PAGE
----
Historic roadside diner in Ovando has been a mainstay for local ranchers and tourists shuttling between parks since moving to current home in 1968
OVANDO - The pastor's hamburger spills over with ketchup and mustard, the pickles, onions and tomatoes sticking out the side.
After a prayer and a round of thanks, Don Oberg opens wide, ready for the bite he came for.
"I come in once a week for my double cheeseburger with everything on it but the kitchen sink," Oberg says, posing with his giant sandwich inside Historic Trixi's Antler Saloon and Family Dining. "I'm the new bouncer at the local church. It's open. Stop in whenever you want."
Oberg sits for lunch with local residents Steve and Zane Pocha inside the fabled roadside restaurant. It is burgers all around, even though the clock says it is still the hour for breakfast.
The three locals are no strangers to the historic restaurant, which is owned and operated by Ray and Cindy Francis. The couple bought the place 12 years ago from Leo and Verla Bush, who bought it from Trixi McCormick herself 19 years earlier.
In its years as a local watering hole, the bright red restaurant has seen its ups and downs. It has survived slow winters and fire-filled summers, drawing gleeful tourists off the highway as they shuffle between Glacier and Yellowstone parks.
"Just in the last week or two the rivers have cleared up," Ray Francis said, stepping out from the kitchen where prime-rib Friday's come to life. "We're really getting a lot of fisherman and floaters. This is the scenic highway going up or down, so we get a lot of tourists."
Out the front door and across the highway, the Bob Marshall Wilderness cuts a jagged line across the horizon. Out the back door, the Blackfoot River slips west through its namesake valley.
Traffic down Highway 200 is heavy, complete with motor homes, trailers and boats. Winters may be slow but when the snow melts and the water clears, it is all Francis can do to keep up with business.
"It's a lot of work to survive the winter," Ray Francis said. "We lose money for 6 to 8 months of the year. But the summers make up for it. You've got to be ready for that."
It will stay this way into hunting season, so long as the fire season passes quietly by. In 2007, with the Jocko Lakes fire burning due west, the tourists sought different routes between Glacier and Yellowstone parks, effectively killing business.
But 2008 was quiet in the way of fires and the traffic returned. This year is looking good, though Francis knows how quickly that can change.
No matter -- worrying is a waste of time, so Ray goes about his business. There are events to plan and shopping to do. Tonight -- Friday of the Fourth of July weekend -- will be one of the year's busiest, and the traffic does not look to slow anytime soon.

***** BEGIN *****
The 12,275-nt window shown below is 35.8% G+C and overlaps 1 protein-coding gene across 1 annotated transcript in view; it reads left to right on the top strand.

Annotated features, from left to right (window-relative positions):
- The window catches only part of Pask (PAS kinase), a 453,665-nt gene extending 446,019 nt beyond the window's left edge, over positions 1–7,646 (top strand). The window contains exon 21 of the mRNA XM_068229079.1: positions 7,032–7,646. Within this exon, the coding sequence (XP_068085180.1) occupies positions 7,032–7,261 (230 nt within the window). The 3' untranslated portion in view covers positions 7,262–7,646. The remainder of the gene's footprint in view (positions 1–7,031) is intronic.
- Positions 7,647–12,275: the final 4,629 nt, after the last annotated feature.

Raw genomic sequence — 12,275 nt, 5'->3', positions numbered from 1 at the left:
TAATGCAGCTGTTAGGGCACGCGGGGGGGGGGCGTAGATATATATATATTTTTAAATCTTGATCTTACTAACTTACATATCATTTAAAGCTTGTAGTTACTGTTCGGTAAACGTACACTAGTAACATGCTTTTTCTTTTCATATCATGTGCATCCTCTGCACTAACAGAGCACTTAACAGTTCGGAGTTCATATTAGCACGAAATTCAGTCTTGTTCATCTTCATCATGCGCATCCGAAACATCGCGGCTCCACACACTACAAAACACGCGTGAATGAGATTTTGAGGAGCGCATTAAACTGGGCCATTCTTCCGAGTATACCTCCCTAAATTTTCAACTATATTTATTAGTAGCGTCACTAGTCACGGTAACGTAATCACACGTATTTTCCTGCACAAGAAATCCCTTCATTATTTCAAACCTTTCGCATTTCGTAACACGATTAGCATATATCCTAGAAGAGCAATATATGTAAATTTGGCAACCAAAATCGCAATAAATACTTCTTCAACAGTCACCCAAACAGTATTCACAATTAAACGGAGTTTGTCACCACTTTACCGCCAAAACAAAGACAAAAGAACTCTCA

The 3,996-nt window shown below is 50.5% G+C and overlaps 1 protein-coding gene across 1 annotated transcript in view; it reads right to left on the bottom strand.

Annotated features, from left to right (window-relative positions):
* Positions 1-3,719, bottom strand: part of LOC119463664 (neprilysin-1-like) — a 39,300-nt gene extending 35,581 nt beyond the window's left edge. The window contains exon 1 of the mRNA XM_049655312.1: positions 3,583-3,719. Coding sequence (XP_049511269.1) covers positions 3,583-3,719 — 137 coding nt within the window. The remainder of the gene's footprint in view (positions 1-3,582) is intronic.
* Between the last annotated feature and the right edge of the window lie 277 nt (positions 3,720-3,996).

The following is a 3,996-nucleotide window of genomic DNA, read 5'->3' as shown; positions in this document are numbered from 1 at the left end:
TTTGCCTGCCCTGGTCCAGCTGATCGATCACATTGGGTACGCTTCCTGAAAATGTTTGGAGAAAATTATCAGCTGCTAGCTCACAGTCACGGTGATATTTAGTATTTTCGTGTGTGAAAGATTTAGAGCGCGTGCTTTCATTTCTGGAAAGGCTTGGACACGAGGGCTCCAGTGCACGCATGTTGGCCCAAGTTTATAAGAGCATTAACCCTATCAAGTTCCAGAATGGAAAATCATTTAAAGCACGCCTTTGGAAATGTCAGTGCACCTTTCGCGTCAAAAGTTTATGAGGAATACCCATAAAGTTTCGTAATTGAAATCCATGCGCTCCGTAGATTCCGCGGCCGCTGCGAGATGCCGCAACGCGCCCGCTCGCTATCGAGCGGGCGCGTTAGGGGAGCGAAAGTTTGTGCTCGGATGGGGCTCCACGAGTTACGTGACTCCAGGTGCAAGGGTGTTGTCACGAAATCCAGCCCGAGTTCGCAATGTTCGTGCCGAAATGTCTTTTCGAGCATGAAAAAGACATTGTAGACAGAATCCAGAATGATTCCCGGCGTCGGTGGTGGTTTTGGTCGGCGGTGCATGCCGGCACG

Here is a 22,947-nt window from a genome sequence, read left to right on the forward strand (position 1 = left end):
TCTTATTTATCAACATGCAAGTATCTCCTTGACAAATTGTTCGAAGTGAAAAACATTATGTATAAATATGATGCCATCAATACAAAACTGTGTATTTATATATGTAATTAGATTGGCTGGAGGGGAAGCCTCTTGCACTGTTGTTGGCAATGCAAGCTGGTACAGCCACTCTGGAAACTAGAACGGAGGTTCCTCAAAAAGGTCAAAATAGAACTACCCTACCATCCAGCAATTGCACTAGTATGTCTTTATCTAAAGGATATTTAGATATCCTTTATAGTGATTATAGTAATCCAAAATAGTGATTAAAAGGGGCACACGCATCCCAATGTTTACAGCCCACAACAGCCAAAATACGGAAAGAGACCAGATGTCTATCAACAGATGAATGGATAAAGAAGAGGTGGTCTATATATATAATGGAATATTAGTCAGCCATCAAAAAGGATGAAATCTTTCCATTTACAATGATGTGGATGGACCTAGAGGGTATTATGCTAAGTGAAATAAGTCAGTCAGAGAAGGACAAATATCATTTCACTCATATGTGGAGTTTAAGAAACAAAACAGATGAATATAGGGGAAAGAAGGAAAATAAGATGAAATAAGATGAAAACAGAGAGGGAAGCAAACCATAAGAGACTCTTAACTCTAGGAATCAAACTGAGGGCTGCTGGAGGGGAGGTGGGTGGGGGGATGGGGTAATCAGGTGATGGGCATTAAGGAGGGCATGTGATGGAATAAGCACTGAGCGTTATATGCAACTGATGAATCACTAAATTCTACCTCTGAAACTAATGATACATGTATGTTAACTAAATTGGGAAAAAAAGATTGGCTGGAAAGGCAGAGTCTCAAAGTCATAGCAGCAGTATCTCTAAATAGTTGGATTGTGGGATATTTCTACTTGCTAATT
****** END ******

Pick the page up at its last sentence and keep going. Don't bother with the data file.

"This is sort of the meeting place of the Blackfoot Valley," Ray says, wiping down the bar. "The Blackfoot Challenge, along with Fish, Wildlife and Parks, they meet here before going out on their field trips."
The red building is hard to miss, as is the cargo truck parked along the highway advertising fine family dining. Like the pastor -- who talks about the inscription carved into a log on his church that reads "Oh Lord, come quickly" -- Francis delights in sharing Ovando's past.
The restaurant, he begins, once served as an Army barracks for soldiers out of Fort Harrison in Helena. Back then, Trixi ran her establishment down the hill in Ovando. But when the state built Highway 200 around 1968 and the Army vacated the property, Trixi saw her chance to expand.
The connection to Trixi, a famous vaudeville performer and rodeo queen, explains the memorial covering one of the walls behind the antlers and above the pool table.
A cowgirl through and through, Trixi performed with her horse, Silver Dollar, and her trained dog, Cutie, at rodeos, nightclubs and theaters. She appeared in two movies and toured with Slim Pickens and Bob Hope during World War II.
Legend says she could spin two ropes, tap dance and play the harmonica all at once. She was remembered after her death "as much for her skills with a campfire skillet of potatoes with onions and bacon as for her amazing talents with an 80-foot lariat on the back of a galloping palomino Arabian horse."
"I believe she grew up in the Bitterroot, but was originally from the Drummond area, or Deer Lodge," Francis said, pointing to the rodeo posters nearby. "My wife's dad had the place for 19 years. We bought it from him when he retired, and he bought it from Trixi."
Trixi's memories linger, and new memories are made. After serving a plate of burgers to the pastor and his friends, Brooke Davis reflected on her short tenure at the diner while preparing for a night of music and dancing.
Her husband, who works for the historic Gary Brothers Ranch in nearby Helmville, helped Davis land the job, which has her doing just about everything to keep the place going.
"I like it -- you get to meet a lot of people," Davis said. "We get a lot of pass-through traffic on the highway here, so it can get busy pretty fast."
Reporter Martin Kidston:
firstname.lastname@example.org or 447-4086